“Since it began in 1945, CARE has helped 100 million different families. In 2003, Mary Hasten and I started the CARE Women’s Initiative in Chicago after learning about the treatment of Afghan girls under the Taliban regime. It was a personal journey for me as my daughter Charlotte was 9 then and I began to think what if she could never leave her home or go to school? Our group of dedicated women have organized events over the years to introduce CARE’s extraordinary work to people in Chicago. Our committee has travelled with CARE to many projects around the world and meet in Washington to teach our legislators the value of international aid in developing countries. It is impressive that 90 cents for every dollar goes to programs, with just ten percent going to administrative costs.

“Jill Gordon and Sue Yellen took the reins from Mary and me and continue to be involved. Jill and Richard Almeida, Ken and Lucy Lehman, Susan Crown, Susan Hassan, Seema Jaychandran and Una Osili and a host of others in the Chicago area continue to support CARE and we welcome with open arms others to get involved.”

Betsy Horne Ahearne has been a Regional Philanthropy officer of the American Red Cross for the past six years. “We don’t compete for funds, we realize that we all need to pull together. We have lots of layers in place and lots of structure so that we can best help people and are very collaborative in our work. We work with fundamental principles, are not political and help all. During the Civil War, Clara Barton didn’t care what color the soldier’s uniform was. The Red Cross is just so global.”

“I joined the Red Cross two years after my husband John died very unexpectedly at 52. The Red Cross helps people gain resilience after the catastrophe on an hourly basis. We show up, it’s what we do. This really resonated with me, especially after so many people showed up for me when I needed them.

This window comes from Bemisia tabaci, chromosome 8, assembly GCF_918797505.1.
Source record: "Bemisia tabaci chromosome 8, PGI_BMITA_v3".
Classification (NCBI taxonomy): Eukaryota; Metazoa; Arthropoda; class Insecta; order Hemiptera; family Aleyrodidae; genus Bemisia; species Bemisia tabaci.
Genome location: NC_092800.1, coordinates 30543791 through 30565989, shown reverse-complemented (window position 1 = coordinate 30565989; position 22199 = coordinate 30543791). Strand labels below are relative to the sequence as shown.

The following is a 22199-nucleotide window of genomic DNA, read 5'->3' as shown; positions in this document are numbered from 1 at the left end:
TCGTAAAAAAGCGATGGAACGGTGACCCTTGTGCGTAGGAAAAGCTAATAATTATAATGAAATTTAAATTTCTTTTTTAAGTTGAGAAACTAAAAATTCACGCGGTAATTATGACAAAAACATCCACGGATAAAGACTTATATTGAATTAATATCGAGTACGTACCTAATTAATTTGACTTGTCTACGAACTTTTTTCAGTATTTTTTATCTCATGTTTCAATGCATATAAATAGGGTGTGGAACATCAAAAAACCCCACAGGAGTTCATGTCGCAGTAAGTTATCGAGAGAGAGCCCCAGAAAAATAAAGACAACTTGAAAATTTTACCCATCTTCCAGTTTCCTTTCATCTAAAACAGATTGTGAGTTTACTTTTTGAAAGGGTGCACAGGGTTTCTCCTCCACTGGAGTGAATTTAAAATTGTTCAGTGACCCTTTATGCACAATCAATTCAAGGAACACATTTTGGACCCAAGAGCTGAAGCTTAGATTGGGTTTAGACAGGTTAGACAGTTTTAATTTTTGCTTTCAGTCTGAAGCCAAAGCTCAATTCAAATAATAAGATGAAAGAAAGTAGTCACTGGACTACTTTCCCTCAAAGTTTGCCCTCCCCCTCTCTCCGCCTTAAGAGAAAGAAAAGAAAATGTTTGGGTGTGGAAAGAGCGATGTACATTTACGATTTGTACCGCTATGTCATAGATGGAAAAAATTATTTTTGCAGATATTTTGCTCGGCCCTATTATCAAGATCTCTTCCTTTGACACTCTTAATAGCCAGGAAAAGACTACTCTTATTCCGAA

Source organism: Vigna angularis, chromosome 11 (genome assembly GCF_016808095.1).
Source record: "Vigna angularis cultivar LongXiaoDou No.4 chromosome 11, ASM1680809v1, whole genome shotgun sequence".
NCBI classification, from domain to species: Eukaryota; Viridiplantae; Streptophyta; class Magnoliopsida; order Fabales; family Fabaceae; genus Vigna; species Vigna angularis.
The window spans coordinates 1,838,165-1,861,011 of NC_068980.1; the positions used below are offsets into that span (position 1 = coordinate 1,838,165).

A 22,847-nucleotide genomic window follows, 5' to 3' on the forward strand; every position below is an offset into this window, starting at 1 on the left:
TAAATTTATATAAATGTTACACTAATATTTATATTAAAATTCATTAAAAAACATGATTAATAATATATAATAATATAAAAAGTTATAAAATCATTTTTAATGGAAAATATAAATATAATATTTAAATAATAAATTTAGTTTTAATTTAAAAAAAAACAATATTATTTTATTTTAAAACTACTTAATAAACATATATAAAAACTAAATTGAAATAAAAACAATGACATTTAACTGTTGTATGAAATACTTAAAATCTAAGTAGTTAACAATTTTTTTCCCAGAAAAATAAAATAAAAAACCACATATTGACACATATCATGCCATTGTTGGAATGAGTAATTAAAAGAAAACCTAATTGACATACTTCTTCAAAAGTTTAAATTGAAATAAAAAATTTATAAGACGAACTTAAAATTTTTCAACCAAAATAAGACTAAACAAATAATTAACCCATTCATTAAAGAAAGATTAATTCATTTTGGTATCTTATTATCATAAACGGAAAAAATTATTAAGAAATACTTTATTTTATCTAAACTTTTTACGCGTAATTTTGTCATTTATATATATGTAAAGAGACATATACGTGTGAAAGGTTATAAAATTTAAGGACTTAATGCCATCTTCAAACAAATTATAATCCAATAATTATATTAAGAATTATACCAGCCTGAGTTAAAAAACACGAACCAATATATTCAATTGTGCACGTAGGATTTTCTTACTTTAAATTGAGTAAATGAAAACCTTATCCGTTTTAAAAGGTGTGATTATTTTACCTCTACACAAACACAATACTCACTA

“Whether it is helping a family on the curb after their home has burned down or providing shelter and food to hundreds displaced by major disasters, trained Red Cross teams work to provide for immediate needs and longer-term psycho-social assistance. With the uptick in natural disasters, such as hurricanes, floods, wildfires, etc. we have heavily invested in technology and preparedness training to keep abreast. Perhaps the most startling fact about the American Red Cross is that 90 percent of our workforce is volunteer.”

Ahearne says that her work with the Red Cross “gives a spring to my step”, “Just before Christmas watching all the volunteers who dropped everything to head to Kentucky to help tornedo victims, it really helps all of us to be less despairing.”

“Lately I’ve been enjoying HBO’s “The Gilded Age” which features the historical character of Clara Barton, the founder of the American Red Cross. It reminds me that our organization has a storied legacy. I’m especially mindful of the women leaders who have followed in Clara’s footsteps, including our CEO, Gail McGovern, and our Illinois regional CEO, Celena Roldan. My own family has history with the Red Cross. My greatgrandfather George A. Thorne was a businessman from Chicago who helped the Red Cross with supply logistics in France ahead of the US engagement in World War I.

My grandfather, William D. Horne served in the Red Cross ambulance corps in Italy during the First World War where he met his lifelong friend, Ernest Hemingway. As a newlywed, my mom, Patricia C. Horne was a very young “Gray Lady” as a non-medical hospital volunteer at Tyndall Airforce Base.

“My daughters Marion and Caroline have likewise been pressed into service. For example, we hold an annual blood drive hosted by the University Club in honor of my late husband. We also help install smoke alarms in at-risk neighborhoods in Chicago with the Red Cross’s Sound the Alarm initiative.”

“The American Red Cross is one of 192 Red Cross or Red Crescent national societies operating throughout the world. Based in Geneva, Switzerland, the IFRC is the governing body. A separate part of the organization, the International Committee of the Red Cross, (ICRC) has highly trained specialists who operate in conflict zones around the world working to enforce humanitarian law and the Geneva Conventions.”

The Red Cross and CARE are only two of the international humanitarian organizations working day and night to aid Ukraine. We salute them all.

To learn more about CARE’s Ukrainian Crisis Fund, visit: To find out more about the Red Cross’s efforts in Ukraine visit: